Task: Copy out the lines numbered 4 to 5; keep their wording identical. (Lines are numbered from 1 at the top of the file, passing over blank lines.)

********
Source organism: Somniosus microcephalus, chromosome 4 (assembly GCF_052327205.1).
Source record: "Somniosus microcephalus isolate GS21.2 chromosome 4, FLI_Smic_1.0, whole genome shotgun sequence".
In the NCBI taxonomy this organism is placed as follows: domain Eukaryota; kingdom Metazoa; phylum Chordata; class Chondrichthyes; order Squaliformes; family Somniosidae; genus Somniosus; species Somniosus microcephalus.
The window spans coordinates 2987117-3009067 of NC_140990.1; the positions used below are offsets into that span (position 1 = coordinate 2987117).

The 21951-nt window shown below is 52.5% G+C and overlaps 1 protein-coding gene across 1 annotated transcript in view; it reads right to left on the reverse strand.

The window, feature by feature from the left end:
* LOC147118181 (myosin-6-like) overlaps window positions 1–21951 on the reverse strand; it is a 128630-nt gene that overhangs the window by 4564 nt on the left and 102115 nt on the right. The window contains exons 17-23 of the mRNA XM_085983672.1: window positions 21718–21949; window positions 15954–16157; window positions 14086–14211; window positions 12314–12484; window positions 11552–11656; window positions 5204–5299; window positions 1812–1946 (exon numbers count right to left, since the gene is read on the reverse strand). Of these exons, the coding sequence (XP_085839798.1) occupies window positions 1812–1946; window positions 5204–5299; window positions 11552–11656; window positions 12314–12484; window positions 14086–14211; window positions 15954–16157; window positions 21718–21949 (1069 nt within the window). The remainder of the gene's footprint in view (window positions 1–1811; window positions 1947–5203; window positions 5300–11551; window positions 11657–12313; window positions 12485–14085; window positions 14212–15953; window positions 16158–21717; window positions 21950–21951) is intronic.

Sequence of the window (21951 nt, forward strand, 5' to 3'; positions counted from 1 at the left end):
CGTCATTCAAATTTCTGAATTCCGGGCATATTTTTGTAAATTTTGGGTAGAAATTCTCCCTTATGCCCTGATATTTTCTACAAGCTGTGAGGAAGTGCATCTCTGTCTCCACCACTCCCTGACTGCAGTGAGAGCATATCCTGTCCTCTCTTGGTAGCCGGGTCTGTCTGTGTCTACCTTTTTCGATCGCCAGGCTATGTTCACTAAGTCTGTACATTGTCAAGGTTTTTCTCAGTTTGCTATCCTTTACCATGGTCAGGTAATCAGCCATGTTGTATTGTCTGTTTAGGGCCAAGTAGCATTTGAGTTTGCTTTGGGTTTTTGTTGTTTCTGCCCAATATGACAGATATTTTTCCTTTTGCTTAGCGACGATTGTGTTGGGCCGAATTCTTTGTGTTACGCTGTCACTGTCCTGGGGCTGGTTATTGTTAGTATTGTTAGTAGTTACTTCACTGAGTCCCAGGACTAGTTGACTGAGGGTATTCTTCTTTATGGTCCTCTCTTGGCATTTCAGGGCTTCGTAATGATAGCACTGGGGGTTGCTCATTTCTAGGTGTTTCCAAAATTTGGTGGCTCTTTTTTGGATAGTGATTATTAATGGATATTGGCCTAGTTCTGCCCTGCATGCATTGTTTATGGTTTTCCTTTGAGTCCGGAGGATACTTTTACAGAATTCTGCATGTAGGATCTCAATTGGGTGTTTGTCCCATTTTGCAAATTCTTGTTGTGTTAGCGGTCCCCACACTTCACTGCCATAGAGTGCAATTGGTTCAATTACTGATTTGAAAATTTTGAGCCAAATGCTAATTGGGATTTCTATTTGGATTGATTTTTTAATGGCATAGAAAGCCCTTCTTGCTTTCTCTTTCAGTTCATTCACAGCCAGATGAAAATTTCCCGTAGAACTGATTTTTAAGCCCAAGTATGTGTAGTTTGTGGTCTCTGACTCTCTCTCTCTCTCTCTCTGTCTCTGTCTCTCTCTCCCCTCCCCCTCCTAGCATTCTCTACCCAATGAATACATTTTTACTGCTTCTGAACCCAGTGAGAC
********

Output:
The window spans coordinates 2987117-3009067 of NC_140990.1; the positions used below are offsets into that span (position 1 = coordinate 2987117).

The 21951-nt window shown below is 52.5% G+C and overlaps 1 protein-coding gene across 1 annotated transcript in view; it reads right to left on the reverse strand.